On Sunday, September 30 Sarah Ishaq Abdelmalek, born on August 1, 1998 in the town of el-Dabaa, 130 kilometers from Mersa Matrouh, was on her way to school with her cousin Miriam, when they stopped at a bookshop. Miriam went ahead of Sarah to school, leaving Sarah behind. Sarah never made it to school and no one has seen her since then. Her father was hesitant at first to contact the authorities for fear of harm to his family and his other children by the Salafi Muslims, who have a large presence and influence in Mersa Matrouh and Alexandria. He finally filed a report with the police on October 20, accusing 27 year old bookshop keeper and Salafist Mahmoud Abu Zied Abdel Gawwad, a married man and father of children, of abducting Sarah and marrying her against her will (AINA 11-2-2012).
"Sarah was smuggled across the borders to Libya with the help of the Interior Ministry," said Ebram Louis, founder of the Coptic non-governmental organization Association of Victims of Abduction and Enforced Disappearance (AVAED), which handles cases of abducted Coptic minors. Louis blamed the interior ministry for all the disappearances of Coptic minors, saying the ministry colludes with the Muslims.
The recently elected Coptic Orthodox Pope Tawadros II said the kidnapping and forced conversion of Sarah is a "disgrace for the whole of Egypt." During a meeting with a delegation of the Journalists Syndicate Council at Anba Bishoy Monastery in Wadi Natrunon on November 12, he said "Can any family accept the kidnapping of their daughter and her forced conversion?"
The Pope dismissed the term "emotional ties" for what is happening among young men and girls from different religions, cited as the apparent cause of conversions by the Salafists. In an interview with Al Ahram Daily he said it is "sentimental coercion of girls who have not reached adulthood." The Pope said it is now common among Coptic families not to send their daughters to school because of fear kidnapping and forced conversion. Anba Pakhomios, the bishop of Mersa Matrouk, said Coptic families are increasingly choosing not to send their girls to public schools, making them study at home and only go to school during the examinations.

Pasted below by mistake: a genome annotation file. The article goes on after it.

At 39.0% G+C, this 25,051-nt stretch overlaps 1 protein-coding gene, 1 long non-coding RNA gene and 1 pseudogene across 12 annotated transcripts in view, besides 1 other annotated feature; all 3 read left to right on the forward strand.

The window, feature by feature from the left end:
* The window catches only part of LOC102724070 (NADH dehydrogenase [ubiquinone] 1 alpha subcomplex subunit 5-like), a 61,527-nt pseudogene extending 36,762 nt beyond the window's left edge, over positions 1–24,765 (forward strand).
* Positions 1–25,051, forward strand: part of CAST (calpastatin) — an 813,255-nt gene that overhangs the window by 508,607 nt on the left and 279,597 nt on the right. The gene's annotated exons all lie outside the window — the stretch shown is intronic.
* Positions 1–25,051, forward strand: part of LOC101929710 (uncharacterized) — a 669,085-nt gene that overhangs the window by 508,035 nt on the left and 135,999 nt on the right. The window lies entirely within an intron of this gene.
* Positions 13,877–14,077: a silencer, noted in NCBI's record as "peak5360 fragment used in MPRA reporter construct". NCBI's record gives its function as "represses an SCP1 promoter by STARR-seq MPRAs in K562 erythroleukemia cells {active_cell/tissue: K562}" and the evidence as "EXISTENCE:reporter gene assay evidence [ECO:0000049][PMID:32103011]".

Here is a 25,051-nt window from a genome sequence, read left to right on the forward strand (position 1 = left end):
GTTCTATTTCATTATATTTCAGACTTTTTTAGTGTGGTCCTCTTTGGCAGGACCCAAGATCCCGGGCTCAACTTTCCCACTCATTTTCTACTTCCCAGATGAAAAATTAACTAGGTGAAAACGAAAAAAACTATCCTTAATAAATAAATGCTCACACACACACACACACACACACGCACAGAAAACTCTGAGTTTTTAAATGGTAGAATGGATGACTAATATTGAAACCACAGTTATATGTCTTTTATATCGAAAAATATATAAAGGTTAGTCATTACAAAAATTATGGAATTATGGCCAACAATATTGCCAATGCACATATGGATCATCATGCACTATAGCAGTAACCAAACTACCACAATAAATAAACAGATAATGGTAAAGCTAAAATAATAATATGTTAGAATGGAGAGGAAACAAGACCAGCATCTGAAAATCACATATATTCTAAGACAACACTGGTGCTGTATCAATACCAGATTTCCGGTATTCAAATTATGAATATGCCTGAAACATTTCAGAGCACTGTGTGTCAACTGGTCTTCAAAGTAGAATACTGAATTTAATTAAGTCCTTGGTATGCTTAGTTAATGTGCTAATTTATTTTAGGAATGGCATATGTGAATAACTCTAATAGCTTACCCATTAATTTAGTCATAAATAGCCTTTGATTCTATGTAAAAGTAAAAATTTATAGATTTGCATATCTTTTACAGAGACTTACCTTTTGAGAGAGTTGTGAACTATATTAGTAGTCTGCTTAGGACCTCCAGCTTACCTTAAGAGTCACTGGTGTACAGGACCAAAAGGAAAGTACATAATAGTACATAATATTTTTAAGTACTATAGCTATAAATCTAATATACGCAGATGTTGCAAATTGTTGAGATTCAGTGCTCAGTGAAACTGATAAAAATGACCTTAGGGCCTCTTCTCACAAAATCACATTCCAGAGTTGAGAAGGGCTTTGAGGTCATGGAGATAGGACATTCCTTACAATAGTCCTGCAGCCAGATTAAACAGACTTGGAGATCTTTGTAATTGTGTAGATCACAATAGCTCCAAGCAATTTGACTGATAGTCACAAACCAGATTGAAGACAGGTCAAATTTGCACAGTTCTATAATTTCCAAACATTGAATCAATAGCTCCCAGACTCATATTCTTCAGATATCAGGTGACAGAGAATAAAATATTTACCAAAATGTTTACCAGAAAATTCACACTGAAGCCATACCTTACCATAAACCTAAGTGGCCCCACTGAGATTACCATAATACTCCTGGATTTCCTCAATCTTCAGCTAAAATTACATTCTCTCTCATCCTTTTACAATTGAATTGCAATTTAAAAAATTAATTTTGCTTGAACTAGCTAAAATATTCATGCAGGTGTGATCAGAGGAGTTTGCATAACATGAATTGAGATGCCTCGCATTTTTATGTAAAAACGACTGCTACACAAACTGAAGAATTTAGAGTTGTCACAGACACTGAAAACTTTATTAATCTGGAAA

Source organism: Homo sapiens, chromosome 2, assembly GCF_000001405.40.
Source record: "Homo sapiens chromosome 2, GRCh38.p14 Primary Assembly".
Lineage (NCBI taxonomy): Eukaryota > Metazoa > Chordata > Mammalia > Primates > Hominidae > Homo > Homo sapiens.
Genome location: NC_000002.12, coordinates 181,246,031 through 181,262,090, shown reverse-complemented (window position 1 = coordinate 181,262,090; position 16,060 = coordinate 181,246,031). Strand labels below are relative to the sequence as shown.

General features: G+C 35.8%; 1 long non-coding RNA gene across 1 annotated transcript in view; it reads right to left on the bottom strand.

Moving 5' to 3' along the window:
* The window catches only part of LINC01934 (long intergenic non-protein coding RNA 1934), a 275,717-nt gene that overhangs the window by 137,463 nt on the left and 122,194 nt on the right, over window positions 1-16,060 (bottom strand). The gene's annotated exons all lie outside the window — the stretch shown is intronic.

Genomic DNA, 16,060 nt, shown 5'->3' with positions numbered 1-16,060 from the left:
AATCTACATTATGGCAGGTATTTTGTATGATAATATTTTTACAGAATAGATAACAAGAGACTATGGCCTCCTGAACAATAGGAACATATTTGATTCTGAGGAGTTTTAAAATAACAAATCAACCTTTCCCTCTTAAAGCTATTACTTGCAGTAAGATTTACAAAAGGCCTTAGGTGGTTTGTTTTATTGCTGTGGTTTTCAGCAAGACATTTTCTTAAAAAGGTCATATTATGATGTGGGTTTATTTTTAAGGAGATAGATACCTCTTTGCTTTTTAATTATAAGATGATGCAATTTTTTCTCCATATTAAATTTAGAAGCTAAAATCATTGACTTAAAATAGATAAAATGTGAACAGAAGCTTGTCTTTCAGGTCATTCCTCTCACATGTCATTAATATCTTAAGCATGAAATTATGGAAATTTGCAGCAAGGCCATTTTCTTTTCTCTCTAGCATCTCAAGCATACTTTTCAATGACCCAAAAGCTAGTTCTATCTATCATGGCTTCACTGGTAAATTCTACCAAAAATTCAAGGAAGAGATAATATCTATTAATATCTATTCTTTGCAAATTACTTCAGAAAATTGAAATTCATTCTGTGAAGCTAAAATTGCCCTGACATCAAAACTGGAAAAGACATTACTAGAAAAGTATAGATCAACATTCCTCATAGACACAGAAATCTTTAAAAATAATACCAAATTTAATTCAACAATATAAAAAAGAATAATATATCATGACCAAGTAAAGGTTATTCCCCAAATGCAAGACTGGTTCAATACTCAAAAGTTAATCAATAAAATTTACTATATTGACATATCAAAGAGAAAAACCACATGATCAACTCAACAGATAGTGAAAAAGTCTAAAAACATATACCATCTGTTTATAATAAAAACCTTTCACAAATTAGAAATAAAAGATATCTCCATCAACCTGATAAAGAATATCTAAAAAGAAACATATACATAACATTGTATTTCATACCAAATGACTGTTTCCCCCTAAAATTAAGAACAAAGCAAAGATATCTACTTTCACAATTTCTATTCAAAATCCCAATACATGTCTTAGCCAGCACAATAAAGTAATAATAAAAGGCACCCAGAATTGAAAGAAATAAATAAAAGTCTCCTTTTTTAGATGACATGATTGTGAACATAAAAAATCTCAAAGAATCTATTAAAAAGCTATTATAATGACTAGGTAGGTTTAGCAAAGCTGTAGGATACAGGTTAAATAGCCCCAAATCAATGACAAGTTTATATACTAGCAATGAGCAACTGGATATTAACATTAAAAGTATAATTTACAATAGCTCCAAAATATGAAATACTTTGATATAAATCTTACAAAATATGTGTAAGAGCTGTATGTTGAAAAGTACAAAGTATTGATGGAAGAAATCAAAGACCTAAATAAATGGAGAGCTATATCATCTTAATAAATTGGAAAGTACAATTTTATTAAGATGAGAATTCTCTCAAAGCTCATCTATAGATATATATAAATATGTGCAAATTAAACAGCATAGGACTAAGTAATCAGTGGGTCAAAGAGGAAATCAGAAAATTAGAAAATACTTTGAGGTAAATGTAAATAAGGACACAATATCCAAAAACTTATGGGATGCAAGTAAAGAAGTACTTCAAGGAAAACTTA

The Muslims accused the Coptic Church of causing sedition, because they claim Sarah left home, embraced Islam and married a Muslim of her own free will. They have denied that she is a minor. "When they talk of adulthood, it is not adulthood in the legal sense (18 years old)," says Dr. Naguib Gabriel, head of the Egyptian Union of Human Rights Organization, "but according to their concept that a girl reaches adulthood when she starts menstruating."
The Coptic Church and several rights organizations, including the Egyptian National Council for Women, categorically regard Sarah as a minor and insist on upholding the law and the United Nations Convention on the Rights of the Child (CRC), ratified by Egypt, including the Minimum Age Convention, which clearly declares anyone below the age of 18 as a minor.
Dr. Ahmed Rifaat, a law professor at Beni Suef University confirmed that Sarah is a minor in the eyes of the law, hence she may not copulate nor marry until she reaches the age of 18 and any talk about her marriage or change of her religion is completely against the law; her marriage is considered void and she must get divorced . Also the authorized Islamic marriage registrar (mazoun) and her husband bear full responsibility as they knew she was a minor. Al-Azhar also stipulates a minimum age of 18 years for changing one's religion to Islam.